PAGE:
From IWU Magazine, Spring 2014 edition
Better Choices for the End of Life
Ethnographer Karla Erickson ’95 shares lessons that
workers who care for the dying can teach us.
Story by KIM HILL
It is a certainty, as Benjamin Franklin said, that all of us will face. Yet the circumstances around death — the causes, when it occurs, and how it happens — have changed dramatically for many Americans since Franklin’s time.
Many today are living longer, dying more slowly and, more importantly, dying differently than their ancestors. Examining both the societal impact and individual ramifications of this “longevity dividend” is the subject of new research by Karla Erickson ’95, an associate professor and chair of sociology at Grinnell College, a top liberal arts college located in central Iowa.
As an ethnographer, Erickson’s research typically includes spending several years living among the population she is studying. Her particular focus is labor: why workers are attracted to their occupations, what they learn from their work and what sustains and challenges them. To prepare for her newest book, How We Die Now: Intimacy and the Work of Dying (Temple University Press), Erickson trained as a nurse’s aide to help to develop a deeper understanding of the daily lives of workers and elders in an Iowa retirement community. She and 12 of her students also spent more than two years observing and interviewing chaplains, nurses and other medical and support staff at the retirement community, as well as residents and family caregivers.
“I wanted to know more about aging and dying and to be comfortable in that knowledge,” explains Erickson, who began work on the book after observing the spiritual, physical and emotional support hospice workers provided to her dying grandparents. “I wanted mortality to be less hidden, more familiar.” She notes that both as individuals and as a society we “find ourselves navigating a changing landscape of old age and death for which we have no training and little preparation to encounter.”
With one of the nation’s highest percentages of people age 65 or older, Iowa is an ideal place to study aging in America. Average life expectancy in the United States is now 78 years, compared to 47 in 1900 and 69 in 1960. This longer life span, coupled with a dying process that is more incremental when compared to the sudden deaths experienced in the past, has resulted in a dramatic social change, according to Erickson. “Contemporary humans can now see their own death coming,” she says. Yet “our social rituals and the social organization of old age and death have not kept pace with our longer lives and slower deaths.”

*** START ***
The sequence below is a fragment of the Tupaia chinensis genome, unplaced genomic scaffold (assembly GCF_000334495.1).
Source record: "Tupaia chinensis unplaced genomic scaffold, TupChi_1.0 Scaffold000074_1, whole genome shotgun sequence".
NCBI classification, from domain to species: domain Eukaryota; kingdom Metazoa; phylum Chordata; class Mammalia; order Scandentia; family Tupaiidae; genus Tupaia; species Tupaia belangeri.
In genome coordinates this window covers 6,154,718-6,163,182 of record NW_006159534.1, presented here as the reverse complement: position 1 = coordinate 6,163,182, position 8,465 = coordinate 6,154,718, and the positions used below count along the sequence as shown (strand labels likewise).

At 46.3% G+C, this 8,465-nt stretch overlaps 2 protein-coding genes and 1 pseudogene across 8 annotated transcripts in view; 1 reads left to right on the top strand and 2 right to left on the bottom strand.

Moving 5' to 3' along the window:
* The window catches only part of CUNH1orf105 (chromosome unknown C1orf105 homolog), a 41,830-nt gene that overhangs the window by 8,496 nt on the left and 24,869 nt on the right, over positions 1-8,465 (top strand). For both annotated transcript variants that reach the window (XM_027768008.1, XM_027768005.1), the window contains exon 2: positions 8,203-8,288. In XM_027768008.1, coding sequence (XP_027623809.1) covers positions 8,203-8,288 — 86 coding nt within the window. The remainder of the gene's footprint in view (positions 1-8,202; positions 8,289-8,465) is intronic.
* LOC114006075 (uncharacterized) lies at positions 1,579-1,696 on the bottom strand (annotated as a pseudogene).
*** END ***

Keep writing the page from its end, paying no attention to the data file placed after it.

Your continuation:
Erickson’s path to ethnographer and college professor began at Illinois Wesleyan, where she was one of the first students to major in women’s studies, an interdisciplinary program established at IWU in 1993.
Erickson, who also majored in English, names Alison Sainsbury, associate professor of English; Georganne Rundblad, professor of sociology and anthropology; and April Schultz, professor of history, as important influences during her time at Illinois Wesleyan and beyond.
“I had planned to become a lawyer,” Erickson recalls — in part to avoid following in the footsteps of her parents, who were both educators. That attitude changed when Rundblad “let me take over her class for a few days, and I was hooked.”
It was Sainsbury who first encouraged Erickson to consider graduate school and advised her how to obtain teaching assistantships to fund her education. “And April [Schultz] recognized American Studies as a good interdisciplinary program for me,” says Erickson.
“The mentoring I received from all these women while at Illinois Wesleyan drove me.” After earning a doctoral degree in American Studies from the University of Minnesota, she joined the Grinnell College faculty in 2004.
Erickson’s interest in how people identify themselves through their work was piqued during her years waitressing while in college and graduate school. Her 2009 book, The Hungry Cowboy: Service and Community in a Neighborhood Restaurant (University Press of Mississippi), offers a behind-the-scenes look at the dynamics of social class, race and economics at a Tex-Mex restaurant in Minneapolis where she waitressed for two years. The Hungry Cowboy “was this little place like Cheers,” says Erickson, referring to the 1980s sitcom about a Boston pub “where everybody knows your name.”
In contrast to the fragmented, isolated world she read about in her graduate studies, Erickson would go to work at night and observe how diners and servers “were using this little restaurant like we once used backyard fences. And I began to wonder about using consumer spaces to connect to each other.”
Erickson’s next project will focus on young workers in a global economy. “I’m interested in young people who have some social capital, such as graduates of Grinnell and of Illinois Wesleyan, who are encountering a job market so different from that of their parents,” she says. “I’m really interested in what their generation will experience in terms of labor.”
As Erickson reflects back on her experiences in writing How We Die Now, she feels grateful for its lasting lessons on how to embrace, rather than deny or avoid, the realities of the dying process. “Of the 50 people I interviewed who have ushered someone else toward death, the most common refrain was gratitude for the opportunity, because it helped them overcome their own fears of death, live more fully and do meaningful work. … Their advice to pursue an intentional, sustained process of ushering another person into death reflects the rewards that they’ve experienced as a result of their work.”